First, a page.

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Email scams are rising. Do you know how to protect yourself-and your money?

November 09, 2017 at 5:00 AM

I hope that after the news of the Equifax data breach, you’re being extra smart about taking steps to monitor your credit reports. You can always get one free credit report a year from each of the three credit bureaus at annualcreditreports.com.

Checking once and breathing a sigh of relief is not enough. You must continually monitor your personal financial accounts. Identity thieves are smart. They don’t always strike right after they have stolen your info. Sometimes they will wait months or years before striking, assuming your guard will be down.

You can also put a 90-day fraud Alert on your credit files at Equifax, Experian and TransUnion. And then write yourself a note to renew every three months. But even with fraud alert you can’t relax. Take advantage of the email and text alerts all credit card issuers and other financial businesses offer clients as a way to monitor their accounts for free. There’s no faster way to spot I.D. theft than to get an alert for a purchase you didn’t make!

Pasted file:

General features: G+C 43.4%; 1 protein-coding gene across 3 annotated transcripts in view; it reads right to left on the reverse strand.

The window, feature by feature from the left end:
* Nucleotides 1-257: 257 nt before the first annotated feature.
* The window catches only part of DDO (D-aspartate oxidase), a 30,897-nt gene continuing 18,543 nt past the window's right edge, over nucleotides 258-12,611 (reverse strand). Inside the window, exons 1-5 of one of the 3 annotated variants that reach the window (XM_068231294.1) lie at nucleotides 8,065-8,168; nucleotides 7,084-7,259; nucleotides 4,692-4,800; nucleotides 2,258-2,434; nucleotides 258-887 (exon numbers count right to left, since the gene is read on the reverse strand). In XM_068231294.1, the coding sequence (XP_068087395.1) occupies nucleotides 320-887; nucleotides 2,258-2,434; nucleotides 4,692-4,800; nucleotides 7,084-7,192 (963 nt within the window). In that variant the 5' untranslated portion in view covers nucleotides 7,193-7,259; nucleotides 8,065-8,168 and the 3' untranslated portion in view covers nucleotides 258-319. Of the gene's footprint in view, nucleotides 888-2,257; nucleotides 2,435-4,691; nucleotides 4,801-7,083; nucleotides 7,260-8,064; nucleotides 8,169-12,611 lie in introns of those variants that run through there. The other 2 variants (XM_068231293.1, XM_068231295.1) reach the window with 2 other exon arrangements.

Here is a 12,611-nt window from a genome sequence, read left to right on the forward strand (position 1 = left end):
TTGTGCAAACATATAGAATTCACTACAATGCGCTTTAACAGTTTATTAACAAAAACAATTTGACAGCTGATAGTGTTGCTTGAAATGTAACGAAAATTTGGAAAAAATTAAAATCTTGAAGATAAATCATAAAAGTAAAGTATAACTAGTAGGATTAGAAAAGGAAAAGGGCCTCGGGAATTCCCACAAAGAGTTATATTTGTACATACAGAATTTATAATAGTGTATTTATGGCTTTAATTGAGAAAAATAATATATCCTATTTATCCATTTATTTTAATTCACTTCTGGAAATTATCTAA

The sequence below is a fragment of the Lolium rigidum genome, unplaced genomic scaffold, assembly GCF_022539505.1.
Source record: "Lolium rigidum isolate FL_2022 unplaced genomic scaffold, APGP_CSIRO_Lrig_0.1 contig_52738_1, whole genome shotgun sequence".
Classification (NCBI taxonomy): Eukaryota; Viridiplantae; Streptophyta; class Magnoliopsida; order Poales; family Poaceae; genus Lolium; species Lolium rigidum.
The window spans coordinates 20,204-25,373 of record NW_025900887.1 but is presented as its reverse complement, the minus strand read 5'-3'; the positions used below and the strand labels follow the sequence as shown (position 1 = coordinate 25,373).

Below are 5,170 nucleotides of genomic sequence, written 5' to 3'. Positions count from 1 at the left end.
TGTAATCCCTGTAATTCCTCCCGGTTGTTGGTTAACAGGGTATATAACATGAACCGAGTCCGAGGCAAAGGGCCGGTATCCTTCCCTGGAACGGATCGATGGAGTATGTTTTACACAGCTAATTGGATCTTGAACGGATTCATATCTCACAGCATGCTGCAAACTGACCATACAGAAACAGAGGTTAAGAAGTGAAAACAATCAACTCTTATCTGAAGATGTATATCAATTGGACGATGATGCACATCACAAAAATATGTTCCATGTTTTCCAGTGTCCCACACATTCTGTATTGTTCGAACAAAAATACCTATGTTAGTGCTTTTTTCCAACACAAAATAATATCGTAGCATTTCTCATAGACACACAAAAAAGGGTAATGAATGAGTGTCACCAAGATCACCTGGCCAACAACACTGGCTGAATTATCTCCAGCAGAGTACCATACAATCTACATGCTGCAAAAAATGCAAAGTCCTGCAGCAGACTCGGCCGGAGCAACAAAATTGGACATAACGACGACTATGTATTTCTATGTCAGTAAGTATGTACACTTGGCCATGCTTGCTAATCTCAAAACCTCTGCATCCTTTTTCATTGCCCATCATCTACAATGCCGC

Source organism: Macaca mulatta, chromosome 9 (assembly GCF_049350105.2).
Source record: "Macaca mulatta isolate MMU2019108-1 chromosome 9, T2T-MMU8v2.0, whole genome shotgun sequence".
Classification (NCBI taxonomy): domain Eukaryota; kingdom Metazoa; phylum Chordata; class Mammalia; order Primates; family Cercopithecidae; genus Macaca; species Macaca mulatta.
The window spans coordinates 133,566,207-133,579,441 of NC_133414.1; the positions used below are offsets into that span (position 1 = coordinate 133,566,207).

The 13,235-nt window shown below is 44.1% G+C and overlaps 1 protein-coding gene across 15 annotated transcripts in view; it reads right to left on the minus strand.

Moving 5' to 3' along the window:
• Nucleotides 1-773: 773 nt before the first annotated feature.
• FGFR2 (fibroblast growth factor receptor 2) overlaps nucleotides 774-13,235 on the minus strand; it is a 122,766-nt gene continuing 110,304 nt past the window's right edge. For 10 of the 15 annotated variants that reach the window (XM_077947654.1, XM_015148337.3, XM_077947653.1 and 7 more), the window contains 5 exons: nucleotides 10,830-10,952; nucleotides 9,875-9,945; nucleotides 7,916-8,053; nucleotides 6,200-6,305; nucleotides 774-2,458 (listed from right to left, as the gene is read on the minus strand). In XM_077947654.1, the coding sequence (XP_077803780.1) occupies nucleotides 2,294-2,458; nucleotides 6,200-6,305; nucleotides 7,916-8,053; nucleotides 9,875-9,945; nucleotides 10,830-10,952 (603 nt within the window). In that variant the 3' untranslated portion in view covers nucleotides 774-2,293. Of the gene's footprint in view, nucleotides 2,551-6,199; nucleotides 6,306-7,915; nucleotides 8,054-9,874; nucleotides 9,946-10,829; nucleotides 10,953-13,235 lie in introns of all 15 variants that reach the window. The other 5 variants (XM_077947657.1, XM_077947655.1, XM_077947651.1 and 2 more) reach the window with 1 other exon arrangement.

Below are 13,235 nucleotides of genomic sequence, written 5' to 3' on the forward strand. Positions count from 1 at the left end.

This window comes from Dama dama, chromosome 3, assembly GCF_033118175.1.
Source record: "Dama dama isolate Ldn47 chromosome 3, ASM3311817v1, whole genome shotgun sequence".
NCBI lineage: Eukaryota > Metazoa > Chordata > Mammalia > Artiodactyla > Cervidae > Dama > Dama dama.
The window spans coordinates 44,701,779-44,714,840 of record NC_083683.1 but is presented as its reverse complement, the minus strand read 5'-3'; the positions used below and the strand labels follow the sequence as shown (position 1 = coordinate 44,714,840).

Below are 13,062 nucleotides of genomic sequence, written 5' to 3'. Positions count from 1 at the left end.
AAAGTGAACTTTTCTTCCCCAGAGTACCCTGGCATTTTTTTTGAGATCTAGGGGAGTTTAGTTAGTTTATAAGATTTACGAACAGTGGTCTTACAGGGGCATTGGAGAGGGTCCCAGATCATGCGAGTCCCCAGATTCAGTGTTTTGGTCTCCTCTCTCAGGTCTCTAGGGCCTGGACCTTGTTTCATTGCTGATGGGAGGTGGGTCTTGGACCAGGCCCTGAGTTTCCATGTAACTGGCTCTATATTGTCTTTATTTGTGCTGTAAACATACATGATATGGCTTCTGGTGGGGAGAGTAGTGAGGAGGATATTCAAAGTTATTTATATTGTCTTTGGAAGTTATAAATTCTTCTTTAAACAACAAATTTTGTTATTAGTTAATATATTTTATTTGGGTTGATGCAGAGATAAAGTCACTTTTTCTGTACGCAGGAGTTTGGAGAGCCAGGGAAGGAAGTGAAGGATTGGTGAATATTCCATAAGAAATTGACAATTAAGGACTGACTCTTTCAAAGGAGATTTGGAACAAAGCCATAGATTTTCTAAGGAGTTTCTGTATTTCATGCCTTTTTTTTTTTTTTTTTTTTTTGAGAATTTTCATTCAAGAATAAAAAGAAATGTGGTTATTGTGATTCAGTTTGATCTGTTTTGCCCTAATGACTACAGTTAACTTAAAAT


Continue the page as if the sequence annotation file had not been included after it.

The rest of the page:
I also want you to be extra cautious in responding to emails from financial firms, or people you are doing business with, that ask for any personal information, or request you pay a bill.

 

The sad fact is that scammers have gotten very good at sending emails that look like they are legitimate correspondence from someone you are doing business with. As CNBC recently reported, someone buying a house received what looked like a legitimate email with wiring instructions for her down payment. But it was in fact a scam. A scam that almost cost her the house!

The best defense is to be very, very careful. Whenever you receive an email that asks for personal identification – Social Security number, bank routing number – do not respond to that email. Confirm it is legit, by calling the requestor; don’t call any number listed in that email. Go to the website of the business, or check the number in your phone’s contact list. Or if you prefer email, the same rule applies: don’t hit “reply” to the email. Log on to the firm’s website and send a secure note via the customer service link.

I realize this is an extra step. Yes, it’s a bit of a pain. But you and I both know it’s not nearly the pain you would feel if you were bilked out of money or unwittingly shared valuable personal information with an identity thief.

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